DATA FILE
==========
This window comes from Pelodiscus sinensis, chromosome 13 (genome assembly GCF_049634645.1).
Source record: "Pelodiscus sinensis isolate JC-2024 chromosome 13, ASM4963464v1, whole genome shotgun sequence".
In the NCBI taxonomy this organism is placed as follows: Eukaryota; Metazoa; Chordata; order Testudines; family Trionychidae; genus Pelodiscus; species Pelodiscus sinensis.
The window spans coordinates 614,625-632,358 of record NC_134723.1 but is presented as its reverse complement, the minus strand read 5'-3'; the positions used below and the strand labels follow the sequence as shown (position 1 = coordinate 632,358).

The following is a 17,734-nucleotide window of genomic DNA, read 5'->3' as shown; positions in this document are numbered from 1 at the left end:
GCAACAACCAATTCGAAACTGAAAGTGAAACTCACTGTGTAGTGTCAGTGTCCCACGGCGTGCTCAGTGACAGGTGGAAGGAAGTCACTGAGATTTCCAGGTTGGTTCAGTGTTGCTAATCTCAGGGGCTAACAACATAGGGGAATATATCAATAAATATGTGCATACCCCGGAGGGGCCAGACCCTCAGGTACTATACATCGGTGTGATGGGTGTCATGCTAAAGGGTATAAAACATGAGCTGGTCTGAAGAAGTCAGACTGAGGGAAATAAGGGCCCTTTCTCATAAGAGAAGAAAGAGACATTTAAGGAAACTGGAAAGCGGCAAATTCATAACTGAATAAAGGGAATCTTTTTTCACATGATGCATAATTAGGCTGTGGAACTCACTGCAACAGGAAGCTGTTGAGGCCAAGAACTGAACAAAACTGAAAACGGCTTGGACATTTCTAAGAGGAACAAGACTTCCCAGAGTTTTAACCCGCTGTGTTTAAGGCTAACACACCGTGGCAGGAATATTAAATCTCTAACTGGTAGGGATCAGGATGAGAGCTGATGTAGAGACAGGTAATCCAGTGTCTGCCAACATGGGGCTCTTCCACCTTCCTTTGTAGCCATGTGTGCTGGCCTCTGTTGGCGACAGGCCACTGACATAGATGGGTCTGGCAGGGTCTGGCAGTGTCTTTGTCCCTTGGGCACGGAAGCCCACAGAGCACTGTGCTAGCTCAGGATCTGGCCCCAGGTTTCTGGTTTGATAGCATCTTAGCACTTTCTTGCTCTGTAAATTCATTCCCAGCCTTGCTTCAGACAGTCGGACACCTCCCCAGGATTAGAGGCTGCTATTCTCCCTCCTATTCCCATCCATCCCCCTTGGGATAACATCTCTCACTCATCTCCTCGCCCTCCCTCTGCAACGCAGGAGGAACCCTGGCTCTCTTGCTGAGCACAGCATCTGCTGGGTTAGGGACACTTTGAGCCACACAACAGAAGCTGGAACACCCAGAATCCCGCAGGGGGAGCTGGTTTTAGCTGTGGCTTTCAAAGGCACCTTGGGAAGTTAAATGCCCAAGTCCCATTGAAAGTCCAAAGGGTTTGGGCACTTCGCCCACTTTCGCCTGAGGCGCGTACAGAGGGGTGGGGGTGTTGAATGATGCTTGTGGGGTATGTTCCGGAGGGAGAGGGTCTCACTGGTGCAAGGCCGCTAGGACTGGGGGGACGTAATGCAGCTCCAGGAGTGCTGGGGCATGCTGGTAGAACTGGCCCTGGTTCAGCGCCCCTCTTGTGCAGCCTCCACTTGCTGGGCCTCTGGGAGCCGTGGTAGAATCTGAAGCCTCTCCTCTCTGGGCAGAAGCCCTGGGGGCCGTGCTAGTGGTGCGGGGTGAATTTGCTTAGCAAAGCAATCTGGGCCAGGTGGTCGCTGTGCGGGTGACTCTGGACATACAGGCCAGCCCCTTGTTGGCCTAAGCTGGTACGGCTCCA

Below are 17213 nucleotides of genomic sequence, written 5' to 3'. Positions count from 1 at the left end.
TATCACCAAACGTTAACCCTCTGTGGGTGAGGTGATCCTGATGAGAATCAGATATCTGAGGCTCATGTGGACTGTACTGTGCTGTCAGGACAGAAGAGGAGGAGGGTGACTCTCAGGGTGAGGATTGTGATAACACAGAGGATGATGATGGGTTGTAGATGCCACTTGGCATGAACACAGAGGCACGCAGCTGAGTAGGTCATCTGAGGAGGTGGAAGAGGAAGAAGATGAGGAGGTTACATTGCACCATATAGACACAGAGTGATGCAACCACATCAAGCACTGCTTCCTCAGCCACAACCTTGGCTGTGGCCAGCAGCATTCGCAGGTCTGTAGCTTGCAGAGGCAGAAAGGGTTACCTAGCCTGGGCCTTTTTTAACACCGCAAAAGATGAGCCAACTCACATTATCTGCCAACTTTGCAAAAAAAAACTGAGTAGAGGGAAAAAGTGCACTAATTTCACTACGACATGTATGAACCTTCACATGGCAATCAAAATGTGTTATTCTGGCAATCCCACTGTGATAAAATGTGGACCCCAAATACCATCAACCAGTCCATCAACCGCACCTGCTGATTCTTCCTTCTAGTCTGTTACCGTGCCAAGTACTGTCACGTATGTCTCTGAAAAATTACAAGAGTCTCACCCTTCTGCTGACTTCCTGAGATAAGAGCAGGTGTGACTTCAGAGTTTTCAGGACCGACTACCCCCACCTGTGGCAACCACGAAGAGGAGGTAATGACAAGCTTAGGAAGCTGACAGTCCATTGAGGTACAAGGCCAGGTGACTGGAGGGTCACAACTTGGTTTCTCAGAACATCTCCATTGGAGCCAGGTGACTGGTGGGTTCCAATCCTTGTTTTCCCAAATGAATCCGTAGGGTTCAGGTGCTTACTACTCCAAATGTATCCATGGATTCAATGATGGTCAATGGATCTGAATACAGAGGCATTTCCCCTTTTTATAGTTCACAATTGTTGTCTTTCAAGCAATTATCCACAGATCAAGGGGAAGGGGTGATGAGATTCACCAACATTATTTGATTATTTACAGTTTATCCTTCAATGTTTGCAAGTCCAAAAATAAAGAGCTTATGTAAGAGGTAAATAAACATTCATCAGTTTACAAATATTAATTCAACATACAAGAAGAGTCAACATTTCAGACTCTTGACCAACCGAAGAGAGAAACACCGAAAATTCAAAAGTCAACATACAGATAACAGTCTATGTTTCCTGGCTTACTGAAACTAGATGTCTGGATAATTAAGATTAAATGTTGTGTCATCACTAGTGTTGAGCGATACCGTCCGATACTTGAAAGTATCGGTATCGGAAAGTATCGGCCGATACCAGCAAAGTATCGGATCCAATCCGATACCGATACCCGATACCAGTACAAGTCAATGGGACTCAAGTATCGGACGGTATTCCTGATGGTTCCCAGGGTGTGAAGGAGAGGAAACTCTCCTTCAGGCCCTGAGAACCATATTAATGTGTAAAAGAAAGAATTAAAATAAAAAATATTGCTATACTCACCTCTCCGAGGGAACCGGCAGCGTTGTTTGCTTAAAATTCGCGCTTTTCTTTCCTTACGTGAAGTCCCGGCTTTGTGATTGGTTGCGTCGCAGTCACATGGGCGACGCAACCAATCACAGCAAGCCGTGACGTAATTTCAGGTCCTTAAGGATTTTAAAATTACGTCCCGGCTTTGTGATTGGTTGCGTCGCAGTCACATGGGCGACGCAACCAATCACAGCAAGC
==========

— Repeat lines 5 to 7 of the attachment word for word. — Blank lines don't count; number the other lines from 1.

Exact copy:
The following is a 17,734-nucleotide window of genomic DNA, read 5'->3' as shown; positions in this document are numbered from 1 at the left end:
GCAACAACCAATTCGAAACTGAAAGTGAAACTCACTGTGTAGTGTCAGTGTCCCACGGCGTGCTCAGTGACAGGTGGAAGGAAGTCACTGAGATTTCCAGGTTGGTTCAGTGTTGCTAATCTCAGGGGCTAACAACATAGGGGAATATATCAATAAATATGTGCATACCCCGGAGGGGCCAGACCCTCAGGTACTATACATCGGTGTGATGGGTGTCATGCTAAAGGGTATAAAACATGAGCTGGTCTGAAGAAGTCAGACTGAGGGAAATAAGGGCCCTTTCTCATAAGAGAAGAAAGAGACATTTAAGGAAACTGGAAAGCGGCAAATTCATAACTGAATAAAGGGAATCTTTTTTCACATGATGCATAATTAGGCTGTGGAACTCACTGCAACAGGAAGCTGTTGAGGCCAAGAACTGAACAAAACTGAAAACGGCTTGGACATTTCTAAGAGGAACAAGACTTCCCAGAGTTTTAACCCGCTGTGTTTAAGGCTAACACACCGTGGCAGGAATATTAAATCTCTAACTGGTAGGGATCAGGATGAGAGCTGATGTAGAGACAGGTAATCCAGTGTCTGCCAACATGGGGCTCTTCCACCTTCCTTTGTAGCCATGTGTGCTGGCCTCTGTTGGCGACAGGCCACTGACATAGATGGGTCTGGCAGGGTCTGGCAGTGTCTTTGTCCCTTGGGCACGGAAGCCCACAGAGCACTGTGCTAGCTCAGGATCTGGCCCCAGGTTTCTGGTTTGATAGCATCTTAGCACTTTCTTGCTCTGTAAATTCATTCCCAGCCTTGCTTCAGACAGTCGGACACCTCCCCAGGATTAGAGGCTGCTATTCTCCCTCCTATTCCCATCCATCCCCCTTGGGATAACATCTCTCACTCATCTCCTCGCCCTCCCTCTGCAACGCAGGAGGAACCCTGGCTCTCTTGCTGAGCACAGCATCTGCTGGGTTAGGGACACTTTGAGCCACACAACAGAAGCTGGAACACCCAGAATCCCGCAGGGGGAGCTGGTTTTAGCTGTGGCTTTCAAAGGCACCTTGGGAAGTTAAATGCCCAAGTCCCATTGAAAGTCCAAAGGGTTTGGGCACTTCGCCCACTTTCGCCTGAGGCGCGTACAGAGGGGTGGGGGTGTTGAATGATGCTTGTGGGGTATGTTCCGGAGGGAGAGGGTCTCACTGGTGCAAGGCCGCTAGGACTGGGGGGACGTAATGCAGCTCCAGGAGTGCTGGGGCATGCTGGTAGAACTGGCCCTGGTTCAGCGCCCCTCTTGTGCAGCCTCCACTTGCTGGGCCTCTGGGAGCCGTGGTAGAATCTGAAGCCTCTCCTCTCTGGGCAGAAGCCCTGGGGGCCGTGCTAGTGGTGCGGGGTGAATTTGCTTAGCAAAGCAATCTGGGCCAGGTGGTCGCTGTGCGGGTGACTCTGGACATACAGGCCAGCCCCTTGTTGGCCTAAGCTGGTACGGCTCCA

Below are 17213 nucleotides of genomic sequence, written 5' to 3'. Positions count from 1 at the left end.